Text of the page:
Spokane Mountaineers. Club membership peaked at 400 during the year. We voted a new ski tow for our Mount Spokane property and now sponsor a ski team under mentor Mark Pinch. We have an effective expedition fund, and our Himalayan library is extensive. The club will offer a basic mountaineering course in 1974. The following will provide some continuity back to our last AAJ report in 1969 with comments on peaks and climbers, expeditions and leaders.
Repeat climbs by our members in the Cascades have included Rainier, Glacier Peak, Baker, Shuksan, Stuart, Bonanza, and Liberty Bell. Pete Van Gelder and a “Senior Group” have bagged state high points Hood, Borah, King, Granite, and Gannett. In the Selkirks we visit Kokanee, Spyglass, Trout, and Sir Donald. Other Canadian favorites include Edith Cavell, Bugaboo Spire, and the east face of Stanley. The past year began and ended with ascents of Athabaska, a site for our testing of winter and ice techniques. In 1971 Athabaska was a climbing school graduation summit for 48 of our members. Our “rock laboratory” is Chimney Rock, Idaho (see Off Belay, December 1972). President Chris Kopczynski led veteran Joe Collins to a third club climb of Mount Robson in 80 hours, and in 1971 he was teamed with John Roskelley on the east face of Cephren.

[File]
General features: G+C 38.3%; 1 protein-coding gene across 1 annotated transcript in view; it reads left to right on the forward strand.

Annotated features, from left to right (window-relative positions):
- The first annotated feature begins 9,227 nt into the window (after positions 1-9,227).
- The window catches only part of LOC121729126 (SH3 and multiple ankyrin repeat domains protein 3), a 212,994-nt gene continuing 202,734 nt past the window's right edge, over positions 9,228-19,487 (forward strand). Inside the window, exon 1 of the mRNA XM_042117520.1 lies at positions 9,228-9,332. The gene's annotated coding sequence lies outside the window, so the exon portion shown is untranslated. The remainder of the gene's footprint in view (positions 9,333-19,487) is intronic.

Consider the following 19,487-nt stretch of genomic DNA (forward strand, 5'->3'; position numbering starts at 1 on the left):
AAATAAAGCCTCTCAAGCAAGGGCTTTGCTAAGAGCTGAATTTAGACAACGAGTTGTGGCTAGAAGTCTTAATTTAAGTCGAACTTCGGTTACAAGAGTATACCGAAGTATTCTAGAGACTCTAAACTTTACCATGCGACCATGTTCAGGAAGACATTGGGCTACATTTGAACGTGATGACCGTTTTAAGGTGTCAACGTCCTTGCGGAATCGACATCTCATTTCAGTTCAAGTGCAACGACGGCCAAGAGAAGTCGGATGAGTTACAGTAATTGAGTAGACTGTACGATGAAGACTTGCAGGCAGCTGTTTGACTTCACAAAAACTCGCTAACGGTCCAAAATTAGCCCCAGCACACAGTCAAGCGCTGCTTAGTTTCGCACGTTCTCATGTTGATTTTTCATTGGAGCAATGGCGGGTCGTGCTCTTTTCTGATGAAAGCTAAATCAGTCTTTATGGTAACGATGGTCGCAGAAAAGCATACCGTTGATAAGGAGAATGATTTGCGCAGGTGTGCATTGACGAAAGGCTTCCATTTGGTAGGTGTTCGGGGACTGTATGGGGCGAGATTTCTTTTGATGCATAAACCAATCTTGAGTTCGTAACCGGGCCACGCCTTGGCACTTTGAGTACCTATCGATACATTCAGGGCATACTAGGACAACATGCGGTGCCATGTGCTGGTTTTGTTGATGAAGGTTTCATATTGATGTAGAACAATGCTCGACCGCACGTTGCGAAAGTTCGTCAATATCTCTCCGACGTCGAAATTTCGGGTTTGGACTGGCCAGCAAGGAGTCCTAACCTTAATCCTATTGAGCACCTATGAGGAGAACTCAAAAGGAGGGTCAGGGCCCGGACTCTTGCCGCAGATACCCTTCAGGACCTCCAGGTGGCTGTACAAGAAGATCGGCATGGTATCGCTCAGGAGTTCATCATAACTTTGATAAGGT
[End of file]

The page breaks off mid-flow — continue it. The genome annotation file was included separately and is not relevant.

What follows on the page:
Dhaulagiri has drawn three members. Vin Hoeman went from Spokane to Alaska to the tragedy on the southeast ridge in 1969. Terry Bech has spent most of nine years in Nepal. With his wife, Cherie, and soon-to-be-born daughter, Annapurna, Terry reached 25,000 feet on Dhaulagiri in 1971. John Roskelley progressed from Mount Moran in 1965 to El Capitan by two routes to the north face of Dag in the Valhallas. On May 12, 1973, he reached the summit of Dhaulagiri, the third 8000-meter peak to be climbed by Americans. Jack Miller has ranged from Spokane to Greenland and Tierra del Fuego, while Joe Gnagey hopped from the Selkirks to the Antarctic. Our youngest leader, Dave Coombs, past president of the Harvard Mountaineering Club, led a group of eight to Charybdis in the Battle Range in 1972.
The Spokane Mountaineers attracts and builds leaders. We now resist full disclosure of our pet playgrounds. We keep looking for what is “lost behind the ranges.”
William C. Fix